Markus Heilig, clinical director at the National Institutes on Alcohol Abuse and Alcoholism, succinctly sums up the problem with treating alcoholics with drugs: "Why would you want to take a drug that is taking away pleasurable sensations?" he asked BioWorld Today.

Apparently a lot of addicts ask themselves the same thing - to the point that Alkermes Inc., of Cambridge, Mass., has developed a once-a-month formulation of its drug Vivitrol (naltrexone) to improve compliance. Nevertheless, naltrexone is used only by a small fraction of those who might benefit from it. Heilig hopes to help develop drugs that can reach a larger segment of the patient population; "My hope, and my challenge, is to change the clinical scene," he said.

To reach those patients, Heilig is focusing on another aspect of drugs than their pleasures: the fact that the kick from drugs does not last forever. Sooner or later, using a drug - illegal or legal - stops feeling good.

Ironically, though, that usually does not get addicts to stop. It does change the reasons for using, though. "In the absence of the drug, you feel miserable, and that creates its own incentive to drink," Heilig said, adding that the shift for the reasons to drink "really hasn't been appreciated by addiction researchers."

Heilig's research has focused on the transition to late-stage alcoholism, and along with colleagues, he found, that the neurotransmitter corticotropin-releasing hormone, or CRH, and its receptor play a large role in this transition.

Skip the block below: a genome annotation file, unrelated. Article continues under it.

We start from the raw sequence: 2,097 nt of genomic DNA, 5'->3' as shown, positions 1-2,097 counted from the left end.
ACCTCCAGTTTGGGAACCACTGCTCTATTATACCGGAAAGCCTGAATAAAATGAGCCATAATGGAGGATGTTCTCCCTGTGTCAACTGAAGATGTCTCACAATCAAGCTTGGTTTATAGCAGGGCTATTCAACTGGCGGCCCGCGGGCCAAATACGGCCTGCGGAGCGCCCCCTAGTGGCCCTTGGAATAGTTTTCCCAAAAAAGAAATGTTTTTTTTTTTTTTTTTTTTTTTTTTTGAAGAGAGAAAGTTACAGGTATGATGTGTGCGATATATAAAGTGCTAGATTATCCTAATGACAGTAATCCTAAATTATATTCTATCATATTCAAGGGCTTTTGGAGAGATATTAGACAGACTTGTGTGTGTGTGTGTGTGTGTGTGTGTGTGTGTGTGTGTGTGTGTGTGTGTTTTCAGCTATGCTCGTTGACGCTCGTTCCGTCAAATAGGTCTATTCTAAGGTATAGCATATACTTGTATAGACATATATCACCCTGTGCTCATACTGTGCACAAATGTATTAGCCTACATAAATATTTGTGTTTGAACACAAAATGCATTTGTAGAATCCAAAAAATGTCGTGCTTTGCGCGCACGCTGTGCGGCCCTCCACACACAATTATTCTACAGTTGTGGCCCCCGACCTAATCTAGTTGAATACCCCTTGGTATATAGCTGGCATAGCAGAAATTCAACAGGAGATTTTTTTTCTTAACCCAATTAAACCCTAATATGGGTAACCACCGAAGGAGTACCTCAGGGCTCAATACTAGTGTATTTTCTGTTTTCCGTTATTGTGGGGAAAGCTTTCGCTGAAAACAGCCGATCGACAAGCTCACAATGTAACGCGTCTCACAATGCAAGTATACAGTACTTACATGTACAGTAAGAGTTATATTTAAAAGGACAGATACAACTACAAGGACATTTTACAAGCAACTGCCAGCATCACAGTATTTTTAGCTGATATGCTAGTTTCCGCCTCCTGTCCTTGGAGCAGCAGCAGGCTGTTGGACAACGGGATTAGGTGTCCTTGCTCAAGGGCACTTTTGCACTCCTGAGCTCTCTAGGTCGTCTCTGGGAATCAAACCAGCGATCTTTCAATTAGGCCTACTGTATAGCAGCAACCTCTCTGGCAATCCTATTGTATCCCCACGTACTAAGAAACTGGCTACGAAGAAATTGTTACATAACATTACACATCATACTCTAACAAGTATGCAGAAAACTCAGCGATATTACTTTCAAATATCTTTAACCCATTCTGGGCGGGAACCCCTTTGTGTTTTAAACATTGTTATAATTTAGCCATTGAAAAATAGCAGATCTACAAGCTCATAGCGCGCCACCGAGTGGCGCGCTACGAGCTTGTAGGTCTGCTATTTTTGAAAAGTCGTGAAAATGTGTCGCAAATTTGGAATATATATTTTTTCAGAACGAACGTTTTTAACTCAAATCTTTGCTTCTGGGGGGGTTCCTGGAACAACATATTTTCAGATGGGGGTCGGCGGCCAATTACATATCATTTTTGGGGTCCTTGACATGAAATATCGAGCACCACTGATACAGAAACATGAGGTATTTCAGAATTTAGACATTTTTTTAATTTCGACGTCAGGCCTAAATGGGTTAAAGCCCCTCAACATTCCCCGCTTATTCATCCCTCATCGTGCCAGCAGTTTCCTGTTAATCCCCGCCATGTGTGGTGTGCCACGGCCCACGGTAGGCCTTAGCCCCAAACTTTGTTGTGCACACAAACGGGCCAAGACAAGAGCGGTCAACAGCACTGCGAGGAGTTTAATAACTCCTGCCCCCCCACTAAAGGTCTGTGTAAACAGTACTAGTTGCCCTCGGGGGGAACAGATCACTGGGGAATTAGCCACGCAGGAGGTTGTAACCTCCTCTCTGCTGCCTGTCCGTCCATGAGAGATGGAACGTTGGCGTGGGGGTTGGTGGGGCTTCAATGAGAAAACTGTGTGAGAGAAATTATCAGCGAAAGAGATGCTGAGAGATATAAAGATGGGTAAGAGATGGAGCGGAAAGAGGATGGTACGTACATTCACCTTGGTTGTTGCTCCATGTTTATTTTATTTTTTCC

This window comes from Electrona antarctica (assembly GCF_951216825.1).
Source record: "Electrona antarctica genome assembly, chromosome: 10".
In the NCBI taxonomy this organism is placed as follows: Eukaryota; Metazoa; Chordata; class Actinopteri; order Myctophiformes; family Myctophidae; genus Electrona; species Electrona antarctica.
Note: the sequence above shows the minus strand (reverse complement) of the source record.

CRH antagonists have also been tested to treat depression and anxiety, but "it's been very difficult to get compounds that have drug-like properties," Heilig said.

Now, in the March 7, 2007, Journal of Neuroscience, Heilig and his colleagues at Lilly Research Laboratories, the University of Toronto in Canada, and the University of Camerino in Italy, describe such a drug-like CRH blocker, called MTIP.

In behavioral experiments, MTIP reversed the anxiety-producing effects of alcohol withdrawal both in rats with a genetic propensity towards alcoholism and in those that became addicted through repeated cycles of alcohol use and withdrawal, while having no effect on more moderate alcohol use in nonaddicted rats. The combination of favorable chemical properties and their behavioral results led the scientists to conclude the compound "should be developed for clinical use in alcoholism."

A recent paper in Science garnered a lot of interest for its suggestion that the cravings accompanying dug addiction were due to activity of the insula; smokers who had brain damage that included this brain structure no longer craved cigarettes.

Heilig said that though the Science paper marked an important advance in understanding addiction, from the point of view of drug development it offered no practical guidance.

In fact, he noted, "sometimes you are worse off with localized delivery, because you don't know what the effect of exposing the entire central nervous system will be." And such systemwide activation is what patients will experience at the end of the day.

Viral vectors could, in principle, be used to target certain anatomical regions, but are currently at a stage of development that has researchers proceeding with extreme caution, even in fatal diseases such as cancer. And the methods used for targeted delivery in animals are not going to fly in the clinic "We are not going to drill holes into people's skulls and microinject stuff," Heilig said.